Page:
Wrong Side Of The Tracks: Newkirk Viaduct Monument In Photos

 

Pedestrians not advised: Newkirk Viaduct Monument seen across the Northeast Corridor | Photo: Bradley Maule

Pedestrians not advised: Newkirk Viaduct Monument seen across the Northeast Corridor | Photo: Bradley Maule

Having read Brad Peniston’s story, Who Moved The Newkirk Viaduct Monument, before it was published, and seeing the incredible amount of research he put into getting its full story, I knew that some contemporaneous photos were absolutely necessary. That one of the oldest pieces of public art in the city, designed by Thomas Ustick Walter no less, lies in ruin under an overpass next to the most famous railroad trunk in the country, is a little mind boggling and a lot Philadelphian.

I count myself among those who had only seen it from a passing train, knowing little more about it than what I’d read in Sara Kelly’s “I Wanna Know” column in the Weekly over a decade ago and a bar conversation about it with Necessity For Ruins penman Chris Dougherty.

Getting down to photograph it, under the 49th Street Bridge passing over Amtrak and Septa in Southwest Philly—it’s the left you make off of Woodland when you’re going to Bartram’s Garden—requires a little climbing, balance, and hope that those high flying trains stay on the tracks. (One kindly conductor even honked hello to me—how polite!) Once you’re there, you can’t help but think, “damn, this oughta be somewhere people can see it.” Like, for example, the Grays Ferry Crescent. The current Grays Ferry Bridge, which passes directly over the Crescent, is the grandchild of the crossing for which the monument was built. Though the monument was originally placed on the west bank, this east bank location seems appropriate enough. Or, as Brad mentioned, the Bartram’s Mile portion of the Schuylkill Banks is coming down the line eventually. Relocating it here would keep the monument on its proper west side, while serving as an immediate nod to history in a new park. We can all agree that either of these places seems more suitable than the current trackside plop stop.

Until either of these things happens, the Newkirk Viaduct Monument remains on the side of the railroad tracks, just under 49th Street in Southwest Philly. These photos were taken this morning, Wednesday, March 13th.

Looking down from 49th Street | Photo: Bradley Maule

Looking down from 49th Street | Photo: Bradley Maule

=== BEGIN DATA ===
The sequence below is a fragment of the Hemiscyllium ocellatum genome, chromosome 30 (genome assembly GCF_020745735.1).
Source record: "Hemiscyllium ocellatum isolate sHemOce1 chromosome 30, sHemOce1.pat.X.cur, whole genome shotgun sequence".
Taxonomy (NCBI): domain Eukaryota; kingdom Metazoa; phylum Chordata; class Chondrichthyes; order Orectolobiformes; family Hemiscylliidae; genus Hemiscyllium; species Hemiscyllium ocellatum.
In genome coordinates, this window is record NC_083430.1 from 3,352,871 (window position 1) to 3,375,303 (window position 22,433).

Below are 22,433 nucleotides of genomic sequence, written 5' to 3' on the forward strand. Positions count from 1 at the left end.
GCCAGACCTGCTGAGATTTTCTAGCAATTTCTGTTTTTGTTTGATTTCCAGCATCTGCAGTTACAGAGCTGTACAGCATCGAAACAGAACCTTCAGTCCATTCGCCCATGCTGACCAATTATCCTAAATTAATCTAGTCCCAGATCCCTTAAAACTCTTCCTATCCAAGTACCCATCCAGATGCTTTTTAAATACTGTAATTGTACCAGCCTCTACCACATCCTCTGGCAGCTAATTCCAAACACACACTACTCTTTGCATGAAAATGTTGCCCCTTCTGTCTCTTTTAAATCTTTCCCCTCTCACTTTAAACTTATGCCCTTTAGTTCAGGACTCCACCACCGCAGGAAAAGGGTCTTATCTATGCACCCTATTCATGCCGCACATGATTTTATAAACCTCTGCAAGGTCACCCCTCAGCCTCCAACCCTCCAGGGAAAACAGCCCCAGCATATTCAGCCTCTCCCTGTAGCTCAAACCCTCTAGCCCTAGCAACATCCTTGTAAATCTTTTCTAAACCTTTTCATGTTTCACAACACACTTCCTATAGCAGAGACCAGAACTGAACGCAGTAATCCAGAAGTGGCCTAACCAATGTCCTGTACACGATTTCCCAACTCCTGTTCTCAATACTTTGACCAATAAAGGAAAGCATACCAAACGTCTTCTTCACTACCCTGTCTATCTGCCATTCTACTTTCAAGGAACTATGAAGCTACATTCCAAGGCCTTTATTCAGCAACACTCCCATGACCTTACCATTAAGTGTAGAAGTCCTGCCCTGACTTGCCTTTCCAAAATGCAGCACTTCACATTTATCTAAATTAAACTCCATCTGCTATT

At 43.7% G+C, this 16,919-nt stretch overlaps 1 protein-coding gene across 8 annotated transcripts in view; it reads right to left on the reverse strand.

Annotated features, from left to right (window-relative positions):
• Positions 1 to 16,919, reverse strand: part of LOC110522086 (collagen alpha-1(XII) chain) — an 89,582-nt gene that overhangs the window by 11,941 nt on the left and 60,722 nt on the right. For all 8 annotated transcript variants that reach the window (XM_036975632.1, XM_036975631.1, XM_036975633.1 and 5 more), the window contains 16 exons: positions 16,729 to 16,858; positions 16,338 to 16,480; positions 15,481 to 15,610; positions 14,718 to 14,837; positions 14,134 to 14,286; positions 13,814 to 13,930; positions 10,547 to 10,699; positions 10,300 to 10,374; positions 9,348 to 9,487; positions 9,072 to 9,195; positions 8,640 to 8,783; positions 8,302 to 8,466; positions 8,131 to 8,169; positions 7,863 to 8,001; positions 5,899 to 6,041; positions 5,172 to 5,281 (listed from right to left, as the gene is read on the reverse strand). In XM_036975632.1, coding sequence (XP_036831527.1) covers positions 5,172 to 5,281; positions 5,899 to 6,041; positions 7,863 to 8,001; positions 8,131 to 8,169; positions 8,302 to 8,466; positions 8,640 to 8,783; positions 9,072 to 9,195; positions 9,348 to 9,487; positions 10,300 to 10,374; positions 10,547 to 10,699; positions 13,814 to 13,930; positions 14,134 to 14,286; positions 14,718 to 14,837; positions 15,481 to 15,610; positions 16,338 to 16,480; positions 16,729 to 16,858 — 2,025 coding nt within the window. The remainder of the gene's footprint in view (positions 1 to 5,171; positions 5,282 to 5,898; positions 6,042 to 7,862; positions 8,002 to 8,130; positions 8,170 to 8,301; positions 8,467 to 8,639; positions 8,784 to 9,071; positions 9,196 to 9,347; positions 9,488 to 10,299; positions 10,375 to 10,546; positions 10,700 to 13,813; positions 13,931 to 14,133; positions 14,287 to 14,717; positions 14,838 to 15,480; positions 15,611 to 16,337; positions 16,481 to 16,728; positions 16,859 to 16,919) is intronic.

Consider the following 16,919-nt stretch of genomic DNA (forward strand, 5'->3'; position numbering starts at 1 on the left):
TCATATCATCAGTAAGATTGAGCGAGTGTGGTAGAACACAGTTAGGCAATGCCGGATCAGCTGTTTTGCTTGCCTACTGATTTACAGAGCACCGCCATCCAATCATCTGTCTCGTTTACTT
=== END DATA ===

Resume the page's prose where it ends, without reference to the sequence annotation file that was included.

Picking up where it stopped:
Newkirk Viaduct Monument seen from the Newkirk Viaduct's descendant, Grays Ferry Bridge | Photo: Bradley Maule

Newkirk Viaduct Monument seen from the Newkirk Viaduct’s descendant, Grays Ferry Bridge | Photo: Bradley Maule

Take me to the place I love ... take me all the way | Photo: Bradley Maule

Take me to the place I love … take me all the way | Photo: Bradley Maule

Vertical photo is vertical | Photo: Bradley Maule

Vertical photo is vertical | Photo: Bradley Maule

Look quick, this train's high speed: Acela passes the Newkirk Viaduct Monument | Photo: Bradley Maule

Look quick, this train’s high speed: Acela passes the Newkirk Viaduct Monument | Photo: Bradley Maule

About the author

Bradley Maule is co-editor of the Hidden City Daily and the creator of Philly Skyline. He's a native of Tyrone, Pennsylvania, and he's hung his hat in Shippensburg, Germantown, G-Ho, Fishtown, Portland OR, Brewerytown, and now Mt. Airy. He just can't get into Twitter, but he's way into Instagram @mauleofamerica.



3 Comments


  1. Love your idea of moving it to the crescent park . That makes all the sense in the world .thanks for the photos

  2. Harry Kyriakodis

    The Oliver Evans [Philadelphia] Chapter of the Society for Industrial Archeology (www.workshopoftheworld.com) has mentioned its desire to move this monument someplace, but nothing has happened. The group may have some money for such a worthwhile project…

    Years ago, I won a free tour for IDing this monument for a local tour guide!

  3. Thanks, Harry. I’ve passed that along to Andrew Goodman (praxis@design.upenn.edu), PennPraxis’ point person for gathering public input on the Bartram’s Mile project.

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